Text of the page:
STAKES IN THE GROUND
By MICHAEL PERKINS
NO DOUBT YOU KNOW WHAT IT FEELS LIKE TO SEE A PICTURE IN YOUR MIND that, for some reason, doesn’t make it into the camera.
It’s maddening. That fumbling few inches between success and failure that cannot always even be sensed during the taking of an image, but which, somehow, is as wide as a river gorge once the picture comes out. Dammit, you saw it. More importantly, you felt it. But something in perhaps a technically perfect photograph fails to engage, and the thing just can’t close the sale.
Going further with the metaphor of salesmanship for a moment, there are pictures which, in a manner of speaking, don’t “ask for the order”. They don’t effectively say, here is the main point of interest. Look here, then there. The best photos are triptychs in that they have a sense of inevitable direction. Your eye senses where to travel with the frame.
In the above forest scene, I nearly failed to provide that impetus because, in my first few shots, I was overly centered on getting the contrasty elements of the picture from fighting each other. Some trees came out like silhouettes. Some parts of the forest floor were way too bright. Somewhere along the line, I had decided that the picture was about solving those purely technical problems. Check those items off, I thought, and you’d have a real nice nature scene, or so it seemed at the time. Only one lucky thing intervened to change my mind and save the picture.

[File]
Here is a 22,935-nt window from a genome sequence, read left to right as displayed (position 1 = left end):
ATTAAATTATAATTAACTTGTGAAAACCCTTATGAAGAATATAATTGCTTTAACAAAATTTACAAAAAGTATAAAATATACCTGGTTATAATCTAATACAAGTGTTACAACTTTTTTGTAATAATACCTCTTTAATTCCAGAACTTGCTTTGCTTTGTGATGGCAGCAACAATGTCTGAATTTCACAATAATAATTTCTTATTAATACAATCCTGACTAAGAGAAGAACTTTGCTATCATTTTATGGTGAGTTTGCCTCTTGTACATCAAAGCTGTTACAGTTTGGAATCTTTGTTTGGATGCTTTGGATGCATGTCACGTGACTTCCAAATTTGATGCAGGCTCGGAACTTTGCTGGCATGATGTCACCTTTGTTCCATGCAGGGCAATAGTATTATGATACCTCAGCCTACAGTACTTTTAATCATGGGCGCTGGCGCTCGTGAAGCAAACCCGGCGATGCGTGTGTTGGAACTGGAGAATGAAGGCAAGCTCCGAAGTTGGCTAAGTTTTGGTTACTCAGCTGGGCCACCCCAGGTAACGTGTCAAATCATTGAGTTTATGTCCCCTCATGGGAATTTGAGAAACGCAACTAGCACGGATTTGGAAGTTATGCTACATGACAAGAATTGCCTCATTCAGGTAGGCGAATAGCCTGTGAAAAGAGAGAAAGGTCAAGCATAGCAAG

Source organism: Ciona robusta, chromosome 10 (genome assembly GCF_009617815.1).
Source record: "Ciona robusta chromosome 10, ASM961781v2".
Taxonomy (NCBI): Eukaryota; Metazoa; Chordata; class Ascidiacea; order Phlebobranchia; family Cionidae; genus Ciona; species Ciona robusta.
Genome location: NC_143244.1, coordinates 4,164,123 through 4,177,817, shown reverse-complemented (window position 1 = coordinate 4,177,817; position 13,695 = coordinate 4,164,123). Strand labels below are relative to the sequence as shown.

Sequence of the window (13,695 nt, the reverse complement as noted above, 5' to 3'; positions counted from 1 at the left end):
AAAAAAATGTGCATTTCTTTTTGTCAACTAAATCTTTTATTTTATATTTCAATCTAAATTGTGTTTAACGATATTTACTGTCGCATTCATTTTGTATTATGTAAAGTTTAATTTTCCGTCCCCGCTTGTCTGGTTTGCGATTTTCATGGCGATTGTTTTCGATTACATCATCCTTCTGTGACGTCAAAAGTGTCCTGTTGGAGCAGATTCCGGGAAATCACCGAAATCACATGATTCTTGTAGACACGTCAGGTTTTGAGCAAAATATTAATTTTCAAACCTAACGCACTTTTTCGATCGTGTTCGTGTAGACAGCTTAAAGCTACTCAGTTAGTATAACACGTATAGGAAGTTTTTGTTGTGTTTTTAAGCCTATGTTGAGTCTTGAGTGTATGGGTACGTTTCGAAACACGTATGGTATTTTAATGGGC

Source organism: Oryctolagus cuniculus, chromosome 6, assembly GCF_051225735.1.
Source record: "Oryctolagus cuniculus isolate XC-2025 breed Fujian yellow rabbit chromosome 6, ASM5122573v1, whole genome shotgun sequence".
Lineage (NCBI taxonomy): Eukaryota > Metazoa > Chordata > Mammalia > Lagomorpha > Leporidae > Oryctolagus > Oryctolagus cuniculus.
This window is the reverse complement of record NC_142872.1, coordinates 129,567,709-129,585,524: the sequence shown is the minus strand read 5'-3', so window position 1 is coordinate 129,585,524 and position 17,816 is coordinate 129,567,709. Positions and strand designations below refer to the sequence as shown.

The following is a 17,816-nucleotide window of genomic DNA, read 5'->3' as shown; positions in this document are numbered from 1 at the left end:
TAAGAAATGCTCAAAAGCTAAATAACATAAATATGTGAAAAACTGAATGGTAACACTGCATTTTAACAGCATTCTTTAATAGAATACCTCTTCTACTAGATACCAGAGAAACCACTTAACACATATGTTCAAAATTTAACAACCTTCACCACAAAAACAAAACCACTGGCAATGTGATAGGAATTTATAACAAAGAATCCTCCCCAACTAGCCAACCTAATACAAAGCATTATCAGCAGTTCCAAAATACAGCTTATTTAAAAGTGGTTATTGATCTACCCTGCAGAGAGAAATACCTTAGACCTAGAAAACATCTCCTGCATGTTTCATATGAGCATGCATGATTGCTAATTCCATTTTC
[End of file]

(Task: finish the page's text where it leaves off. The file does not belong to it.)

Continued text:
This comes under my general belief that most of the things you need to fix a composition are mere inches away from where you’re already standing. In this case, I moved a bit to the left of several trees and two small children swung into view, both of them representing a dynamic dollop of color in an overly bland palette of shades. Suddenly the picture was about these kids stealing away, inhabiting a quiet, separate world, their size dwarfed by the pines while giving measurable scale to the entire woods. They had found a complete reality away from everyone, and it would be easy to show that. Cropping to have them enter the frame at the bottom left corner helped direct the eye where I needed it to go first. Start here, and then look beyond.
It’s helpful to regularly dissect the pictures that almost had enough story to sell themselves. What stakes could I have pounded into the ground to mark the outline of the idea? Where did I fail to lay out the territory of the story?
It’s all about getting that image from your mind into the camera. That’s everything. That is, ever and always, the problem to be solved.
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